United States District Court, C.D. California
ORDER GRANTING DEFENDANT'S MOTION TO TRANSFER
D. WRIGHT, II UNITED STATES DISTRICT JUDGE.
before the Court is Defendant Joseph D'Arezzo, Inc.'s
Motion to Dismiss, Stay, or Transfer Venue to the Southern
District of New York (“Motion”). (ECF No. 13.)
For the following reasons, the Court GRANTS Defendant's
Motion to Transfer Venue to the United States District Court
for the Southern District of New York (ECF No.
Accordingly, Defendant's request to dismiss and/or stay
this action is DENIED as MOOT.
FACTUAL AND PROCEDURAL BACKGROUND
December 17, 2018, Plaintiff Jasmin Larian, LLC, doing
business as Cult Gaia (“Plaintiff”) filed its
Complaint against Defendant Joseph D'Arezzo, Inc.
alleging four causes of action: (1) trade dress infringement
pursuant to 15 U.S.C. § 1125; (2) common law trade dress
infringement; (3) violation of California Business and
Professions Code section 17200, et. seq; and (4) unjust
enrichment. (See generally Compl., ECF No. 1.)
Plaintiff's claims are based on the allegation that
Defendant manufactured, promoted, and sold a bag called the
“BShipper, ” which is a “near exact cop[y]
of [Plaintiff's] signature Ark bag.” (Compl.
¶¶ 1, 36.)
to this action, in February 2018, Steve Madden, Ltd.
(“Steve Madden”), filed a lawsuit against
Plaintiff relating to the same handbag, the BShipper. See
Steve Madden, Ltd. v. Jasmin Larian, LLC (the “New York
Action”), No. 18-cv-2043-RWS (S.D.N.Y. filed Mar. 6,
2018.) Defendant supplies the BShipper bag to Steve Madden.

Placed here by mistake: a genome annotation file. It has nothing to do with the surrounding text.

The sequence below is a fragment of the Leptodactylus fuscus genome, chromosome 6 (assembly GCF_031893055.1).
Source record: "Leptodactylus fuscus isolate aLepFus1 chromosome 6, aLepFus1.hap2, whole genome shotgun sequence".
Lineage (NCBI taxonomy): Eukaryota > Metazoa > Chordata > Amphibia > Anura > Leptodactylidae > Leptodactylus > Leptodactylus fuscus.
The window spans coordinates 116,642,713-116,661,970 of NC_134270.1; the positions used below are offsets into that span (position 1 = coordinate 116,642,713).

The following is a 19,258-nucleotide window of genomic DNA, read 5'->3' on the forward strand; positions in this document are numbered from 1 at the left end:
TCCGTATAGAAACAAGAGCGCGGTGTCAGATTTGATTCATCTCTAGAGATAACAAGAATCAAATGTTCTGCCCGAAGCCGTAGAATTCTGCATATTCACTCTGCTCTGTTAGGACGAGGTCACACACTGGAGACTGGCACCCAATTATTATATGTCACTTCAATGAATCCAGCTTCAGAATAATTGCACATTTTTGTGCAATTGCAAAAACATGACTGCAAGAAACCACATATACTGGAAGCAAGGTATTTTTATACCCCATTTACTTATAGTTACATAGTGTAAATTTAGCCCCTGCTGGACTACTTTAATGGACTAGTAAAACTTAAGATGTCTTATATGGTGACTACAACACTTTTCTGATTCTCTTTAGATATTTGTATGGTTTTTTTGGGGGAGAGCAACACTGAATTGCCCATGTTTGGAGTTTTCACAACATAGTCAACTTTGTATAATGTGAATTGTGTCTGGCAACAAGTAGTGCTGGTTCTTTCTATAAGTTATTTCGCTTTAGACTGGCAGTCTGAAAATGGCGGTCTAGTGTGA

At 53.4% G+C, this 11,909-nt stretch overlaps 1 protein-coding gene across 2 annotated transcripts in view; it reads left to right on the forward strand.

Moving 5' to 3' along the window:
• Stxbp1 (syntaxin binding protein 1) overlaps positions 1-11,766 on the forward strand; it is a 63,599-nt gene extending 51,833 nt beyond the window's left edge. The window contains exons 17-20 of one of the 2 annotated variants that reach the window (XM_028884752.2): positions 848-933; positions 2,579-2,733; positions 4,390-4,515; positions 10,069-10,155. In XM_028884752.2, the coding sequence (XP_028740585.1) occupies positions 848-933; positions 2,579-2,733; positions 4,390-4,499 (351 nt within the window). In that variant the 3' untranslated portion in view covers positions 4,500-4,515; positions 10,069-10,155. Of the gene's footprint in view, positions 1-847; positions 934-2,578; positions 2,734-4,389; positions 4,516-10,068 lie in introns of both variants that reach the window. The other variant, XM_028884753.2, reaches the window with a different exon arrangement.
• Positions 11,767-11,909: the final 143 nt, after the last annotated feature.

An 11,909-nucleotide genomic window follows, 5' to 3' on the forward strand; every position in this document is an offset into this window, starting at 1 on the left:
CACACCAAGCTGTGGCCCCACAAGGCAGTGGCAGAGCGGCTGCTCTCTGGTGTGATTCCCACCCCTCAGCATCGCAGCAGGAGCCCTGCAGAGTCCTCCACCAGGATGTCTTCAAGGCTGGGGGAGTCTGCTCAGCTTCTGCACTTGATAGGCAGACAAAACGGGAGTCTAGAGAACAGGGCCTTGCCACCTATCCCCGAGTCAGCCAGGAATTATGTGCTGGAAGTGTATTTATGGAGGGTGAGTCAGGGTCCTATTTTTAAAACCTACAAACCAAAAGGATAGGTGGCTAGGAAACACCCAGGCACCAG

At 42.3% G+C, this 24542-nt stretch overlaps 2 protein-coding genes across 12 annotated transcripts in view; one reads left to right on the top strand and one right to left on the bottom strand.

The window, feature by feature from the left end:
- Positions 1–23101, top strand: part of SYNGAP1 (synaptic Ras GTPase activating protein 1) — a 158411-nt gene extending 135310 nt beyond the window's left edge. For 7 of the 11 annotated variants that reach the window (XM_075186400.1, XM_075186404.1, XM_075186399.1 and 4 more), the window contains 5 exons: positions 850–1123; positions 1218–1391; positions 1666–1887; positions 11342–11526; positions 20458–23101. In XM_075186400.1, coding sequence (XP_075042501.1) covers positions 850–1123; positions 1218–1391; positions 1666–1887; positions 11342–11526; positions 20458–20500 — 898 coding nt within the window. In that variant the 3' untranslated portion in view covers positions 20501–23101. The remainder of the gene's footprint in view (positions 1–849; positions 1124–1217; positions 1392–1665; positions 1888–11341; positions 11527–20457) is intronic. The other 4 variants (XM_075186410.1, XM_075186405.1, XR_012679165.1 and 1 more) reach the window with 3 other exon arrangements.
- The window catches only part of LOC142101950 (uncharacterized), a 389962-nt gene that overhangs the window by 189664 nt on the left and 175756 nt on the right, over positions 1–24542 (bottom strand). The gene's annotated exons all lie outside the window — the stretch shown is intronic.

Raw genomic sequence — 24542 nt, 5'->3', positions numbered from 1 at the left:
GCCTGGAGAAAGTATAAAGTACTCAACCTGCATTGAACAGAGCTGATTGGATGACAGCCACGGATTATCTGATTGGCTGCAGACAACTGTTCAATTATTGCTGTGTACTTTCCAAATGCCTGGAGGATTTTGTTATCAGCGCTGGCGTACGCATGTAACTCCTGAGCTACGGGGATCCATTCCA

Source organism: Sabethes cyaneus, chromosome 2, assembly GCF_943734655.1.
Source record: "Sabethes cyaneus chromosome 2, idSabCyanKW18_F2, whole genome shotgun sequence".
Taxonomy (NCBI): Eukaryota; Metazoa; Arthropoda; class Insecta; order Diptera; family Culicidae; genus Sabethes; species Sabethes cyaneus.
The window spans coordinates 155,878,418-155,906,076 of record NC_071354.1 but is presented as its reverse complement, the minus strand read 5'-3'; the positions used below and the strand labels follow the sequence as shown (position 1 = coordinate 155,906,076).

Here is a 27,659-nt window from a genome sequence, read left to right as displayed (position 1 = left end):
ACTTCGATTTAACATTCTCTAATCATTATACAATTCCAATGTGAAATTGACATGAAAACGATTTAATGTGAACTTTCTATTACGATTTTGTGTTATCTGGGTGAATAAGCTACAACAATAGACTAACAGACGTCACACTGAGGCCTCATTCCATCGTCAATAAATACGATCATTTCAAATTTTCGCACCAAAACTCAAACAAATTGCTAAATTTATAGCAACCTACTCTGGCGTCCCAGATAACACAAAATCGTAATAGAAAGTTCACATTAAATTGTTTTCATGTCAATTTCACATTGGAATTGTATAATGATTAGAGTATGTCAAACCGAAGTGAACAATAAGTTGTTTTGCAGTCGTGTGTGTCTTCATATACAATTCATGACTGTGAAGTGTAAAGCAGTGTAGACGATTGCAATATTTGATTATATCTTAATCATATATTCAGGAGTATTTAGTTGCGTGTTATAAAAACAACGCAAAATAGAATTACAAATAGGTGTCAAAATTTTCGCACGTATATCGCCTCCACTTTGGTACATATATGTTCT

(Mot. 4; Opp'n to Mot. (“Opp'n”) 2, ECF
No. 21.) Steve Madden is seeking declaratory judgment that
Plaintiff's Ark bag is not entitled to Lanham Act
protections and that the BShipper bag does not constitute
trade dress infringement. (Mot. 2-3.) In response, Plaintiff
filed counterclaims against Steve Madden that the BShipper
bag violated 15 U.S.C. § 1125 and various other New York
state law claims. (Mot. 3.)
February 6, 2019, Defendant moved to dismiss, stay, or
transfer this action based on the first-to-file rule and 28
U.S.C. § 1404(a). (See generally Mot.)
the convenience of parties and witnesses and in the interest
of justice, a district court may transfer any civil action to
any other district or division where it might have been
brought.” 28 U.S.C. § 1404(a).
are also transferred based on the “first-to-file”
rule. The first-to-file rule is a doctrine of federal comity;
a district court may decline to exercise jurisdiction over an
action when a complaint involving the same parties and issues
has been filed in another district. Pacesetter Sys., Inc. v.
Medtronic Inc., 678 F.2d 93, 94-95 (9th Cir. 1982). The
first-to-file rule seeks to conserve limited judicial
resources and avoid duplicate or inconsistent judgments on
similar issues. Id. at 95.
considering whether to apply this doctrine, a court must
consider: (1) the chronology of the two actions; (2) the
similarity of the parties; and (3) the similarity of the
issues. See Kohn Law Grp., Inc. v. Auto Parts Mfg. Miss.,
Inc., 787 F.3d 1237, 1240 (9th Cir. 2015). If a later-filed
action meets the first-to-file requirements, the second court
may transfer, stay, or dismiss the case. Alltrade, Inc. v.
Uniweld Prods., Inc., 946 F.2d 622, 623 (9th Cir. 1991).
Court finds that all three factors weigh in favor of
transferring this action to the Southern District of New